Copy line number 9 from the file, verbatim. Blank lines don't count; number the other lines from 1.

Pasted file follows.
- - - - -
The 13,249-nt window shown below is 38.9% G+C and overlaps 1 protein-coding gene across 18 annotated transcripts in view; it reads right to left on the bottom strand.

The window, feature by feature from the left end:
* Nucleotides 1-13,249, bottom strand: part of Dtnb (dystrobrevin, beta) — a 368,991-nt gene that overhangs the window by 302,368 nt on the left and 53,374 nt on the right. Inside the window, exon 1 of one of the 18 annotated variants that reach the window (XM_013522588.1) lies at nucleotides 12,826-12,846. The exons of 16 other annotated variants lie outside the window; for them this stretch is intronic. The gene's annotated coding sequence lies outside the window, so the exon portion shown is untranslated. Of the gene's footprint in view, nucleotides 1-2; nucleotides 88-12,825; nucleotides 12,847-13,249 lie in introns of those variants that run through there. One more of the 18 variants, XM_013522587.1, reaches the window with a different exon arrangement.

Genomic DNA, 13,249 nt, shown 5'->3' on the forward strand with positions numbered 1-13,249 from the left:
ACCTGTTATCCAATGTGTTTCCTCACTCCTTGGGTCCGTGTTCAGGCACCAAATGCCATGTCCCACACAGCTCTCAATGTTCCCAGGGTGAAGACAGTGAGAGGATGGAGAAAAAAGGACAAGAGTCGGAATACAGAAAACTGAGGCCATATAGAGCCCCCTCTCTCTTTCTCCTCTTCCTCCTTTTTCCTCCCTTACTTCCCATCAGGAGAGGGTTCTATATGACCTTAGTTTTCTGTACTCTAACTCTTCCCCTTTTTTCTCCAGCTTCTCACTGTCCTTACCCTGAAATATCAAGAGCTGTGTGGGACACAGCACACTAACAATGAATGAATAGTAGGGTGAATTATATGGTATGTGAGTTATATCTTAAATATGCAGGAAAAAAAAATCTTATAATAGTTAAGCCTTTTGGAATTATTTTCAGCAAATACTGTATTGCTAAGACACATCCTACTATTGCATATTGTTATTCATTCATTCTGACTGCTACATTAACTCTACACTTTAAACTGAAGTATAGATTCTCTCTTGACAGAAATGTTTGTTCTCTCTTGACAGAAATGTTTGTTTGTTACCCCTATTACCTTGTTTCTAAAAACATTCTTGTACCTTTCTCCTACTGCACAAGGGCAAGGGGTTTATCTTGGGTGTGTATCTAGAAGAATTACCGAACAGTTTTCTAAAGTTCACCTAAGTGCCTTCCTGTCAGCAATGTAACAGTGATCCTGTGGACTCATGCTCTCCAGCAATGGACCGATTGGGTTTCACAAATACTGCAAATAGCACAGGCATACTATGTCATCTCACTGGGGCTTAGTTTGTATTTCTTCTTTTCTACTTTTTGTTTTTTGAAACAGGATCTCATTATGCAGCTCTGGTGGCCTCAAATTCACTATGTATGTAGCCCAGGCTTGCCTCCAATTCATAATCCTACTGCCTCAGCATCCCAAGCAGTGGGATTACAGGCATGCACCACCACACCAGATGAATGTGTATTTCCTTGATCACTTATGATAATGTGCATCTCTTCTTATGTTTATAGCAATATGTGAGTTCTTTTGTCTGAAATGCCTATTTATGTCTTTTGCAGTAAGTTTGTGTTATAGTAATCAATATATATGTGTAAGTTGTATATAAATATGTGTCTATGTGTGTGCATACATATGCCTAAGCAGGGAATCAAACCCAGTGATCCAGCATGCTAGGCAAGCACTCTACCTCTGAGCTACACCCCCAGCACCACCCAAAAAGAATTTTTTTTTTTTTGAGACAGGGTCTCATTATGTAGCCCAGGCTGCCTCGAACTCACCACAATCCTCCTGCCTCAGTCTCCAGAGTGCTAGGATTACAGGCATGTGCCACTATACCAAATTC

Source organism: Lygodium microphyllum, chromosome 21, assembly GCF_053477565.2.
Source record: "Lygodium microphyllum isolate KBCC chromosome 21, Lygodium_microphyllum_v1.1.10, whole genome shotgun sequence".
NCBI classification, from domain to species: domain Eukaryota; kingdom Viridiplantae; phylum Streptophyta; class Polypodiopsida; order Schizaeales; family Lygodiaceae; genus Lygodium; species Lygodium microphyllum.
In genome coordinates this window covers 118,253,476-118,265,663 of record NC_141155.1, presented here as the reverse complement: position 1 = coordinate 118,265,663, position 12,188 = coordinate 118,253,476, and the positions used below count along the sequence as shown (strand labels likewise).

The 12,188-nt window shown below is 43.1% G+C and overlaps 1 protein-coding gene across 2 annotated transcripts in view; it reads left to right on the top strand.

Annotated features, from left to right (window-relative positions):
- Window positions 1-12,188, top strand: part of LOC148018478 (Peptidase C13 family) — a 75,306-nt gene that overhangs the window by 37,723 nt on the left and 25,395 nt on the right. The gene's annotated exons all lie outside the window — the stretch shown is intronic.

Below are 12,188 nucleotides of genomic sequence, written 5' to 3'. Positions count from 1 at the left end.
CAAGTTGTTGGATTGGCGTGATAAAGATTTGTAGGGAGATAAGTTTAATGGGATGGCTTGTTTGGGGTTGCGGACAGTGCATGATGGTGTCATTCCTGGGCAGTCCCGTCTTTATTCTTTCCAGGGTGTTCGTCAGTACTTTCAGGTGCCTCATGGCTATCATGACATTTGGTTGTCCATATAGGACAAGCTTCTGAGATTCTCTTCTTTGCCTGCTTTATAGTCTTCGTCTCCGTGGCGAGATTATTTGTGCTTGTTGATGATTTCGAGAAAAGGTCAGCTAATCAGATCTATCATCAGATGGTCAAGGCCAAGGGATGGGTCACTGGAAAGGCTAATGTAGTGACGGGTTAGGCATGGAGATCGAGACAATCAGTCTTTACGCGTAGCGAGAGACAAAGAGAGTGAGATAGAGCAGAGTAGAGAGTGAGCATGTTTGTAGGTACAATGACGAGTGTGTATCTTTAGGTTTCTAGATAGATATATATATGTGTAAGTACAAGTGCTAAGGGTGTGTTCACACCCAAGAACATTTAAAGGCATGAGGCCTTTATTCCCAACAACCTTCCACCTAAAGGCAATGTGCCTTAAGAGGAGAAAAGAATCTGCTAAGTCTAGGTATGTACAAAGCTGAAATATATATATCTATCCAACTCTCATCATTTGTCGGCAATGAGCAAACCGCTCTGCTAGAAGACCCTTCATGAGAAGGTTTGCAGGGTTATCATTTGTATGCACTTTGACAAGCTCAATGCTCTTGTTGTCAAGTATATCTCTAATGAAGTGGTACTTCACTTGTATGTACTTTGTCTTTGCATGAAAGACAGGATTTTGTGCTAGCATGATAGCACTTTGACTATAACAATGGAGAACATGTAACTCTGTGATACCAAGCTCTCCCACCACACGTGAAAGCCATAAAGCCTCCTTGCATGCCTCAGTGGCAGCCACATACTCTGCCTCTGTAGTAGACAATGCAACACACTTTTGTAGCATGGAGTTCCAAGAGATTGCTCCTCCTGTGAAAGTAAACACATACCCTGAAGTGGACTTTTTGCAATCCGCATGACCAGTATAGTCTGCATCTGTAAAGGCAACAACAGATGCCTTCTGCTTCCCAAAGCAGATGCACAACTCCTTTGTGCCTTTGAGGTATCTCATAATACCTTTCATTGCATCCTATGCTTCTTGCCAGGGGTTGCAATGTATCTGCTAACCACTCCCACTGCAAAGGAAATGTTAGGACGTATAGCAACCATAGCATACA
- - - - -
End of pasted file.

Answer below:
In genome coordinates this window covers 118,253,476-118,265,663 of record NC_141155.1, presented here as the reverse complement: position 1 = coordinate 118,265,663, position 12,188 = coordinate 118,253,476, and the positions used below count along the sequence as shown (strand labels likewise).